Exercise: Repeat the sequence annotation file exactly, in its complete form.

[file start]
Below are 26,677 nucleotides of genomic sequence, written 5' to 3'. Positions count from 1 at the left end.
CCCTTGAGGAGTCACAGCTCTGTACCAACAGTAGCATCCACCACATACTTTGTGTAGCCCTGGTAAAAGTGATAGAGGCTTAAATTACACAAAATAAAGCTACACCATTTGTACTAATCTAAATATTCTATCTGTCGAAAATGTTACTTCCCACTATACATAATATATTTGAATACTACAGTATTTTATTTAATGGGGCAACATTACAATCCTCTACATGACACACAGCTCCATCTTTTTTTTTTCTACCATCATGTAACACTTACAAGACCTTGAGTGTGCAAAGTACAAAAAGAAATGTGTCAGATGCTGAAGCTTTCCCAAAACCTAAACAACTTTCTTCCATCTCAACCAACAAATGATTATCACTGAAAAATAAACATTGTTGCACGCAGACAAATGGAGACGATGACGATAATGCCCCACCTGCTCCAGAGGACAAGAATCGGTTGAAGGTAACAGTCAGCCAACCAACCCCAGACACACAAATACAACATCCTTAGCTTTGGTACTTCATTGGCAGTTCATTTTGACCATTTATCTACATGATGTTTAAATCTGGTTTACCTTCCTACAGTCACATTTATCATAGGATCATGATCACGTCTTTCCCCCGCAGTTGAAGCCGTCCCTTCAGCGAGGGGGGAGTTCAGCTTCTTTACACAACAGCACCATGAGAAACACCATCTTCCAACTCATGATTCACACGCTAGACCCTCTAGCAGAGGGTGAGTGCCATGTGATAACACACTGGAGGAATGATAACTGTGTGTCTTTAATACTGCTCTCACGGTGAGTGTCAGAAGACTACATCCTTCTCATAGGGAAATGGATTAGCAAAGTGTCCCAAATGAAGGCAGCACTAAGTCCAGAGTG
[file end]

Below are 26,677 nucleotides of genomic sequence, written 5' to 3'. Positions count from 1 at the left end.
CCCTTGAGGAGTCACAGCTCTGTACCAACAGTAGCATCCACCACATACTTTGTGTAGCCCTGGTAAAAGTGATAGAGGCTTAAATTACACAAAATAAAGCTACACCATTTGTACTAATCTAAATATTCTATCTGTCGAAAATGTTACTTCCCACTATACATAATATATTTGAATACTACAGTATTTTATTTAATGGGGCAACATTACAATCCTCTACATGACACACAGCTCCATCTTTTTTTTTTCTACCATCATGTAACACTTACAAGACCTTGAGTGTGCAAAGTACAAAAAGAAATGTGTCAGATGCTGAAGCTTTCCCAAAACCTAAACAACTTTCTTCCATCTCAACCAACAAATGATTATCACTGAAAAATAAACATTGTTGCACGCAGACAAATGGAGACGATGACGATAATGCCCCACCTGCTCCAGAGGACAAGAATCGGTTGAAGGTAACAGTCAGCCAACCAACCCCAGACACACAAATACAACATCCTTAGCTTTGGTACTTCATTGGCAGTTCATTTTGACCATTTATCTACATGATGTTTAAATCTGGTTTACCTTCCTACAGTCACATTTATCATAGGATCATGATCACGTCTTTCCCCCGCAGTTGAAGCCGTCCCTTCAGCGAGGGGGGAGTTCAGCTTCTTTACACAACAGCACCATGAGAAACACCATCTTCCAACTCATGATTCACACGCTAGACCCTCTAGCAGAGGGTGAGTGCCATGTGATAACACACTGGAGGAATGATAACTGTGTGTCTTTAATACTGCTCTCACGGTGAGTGTCAGAAGACTACATCCTTCTCATAGGGAAATGGATTAGCAAAGTGTCCCAAATGAAGGCAGCACTAAGTCCAGAGTG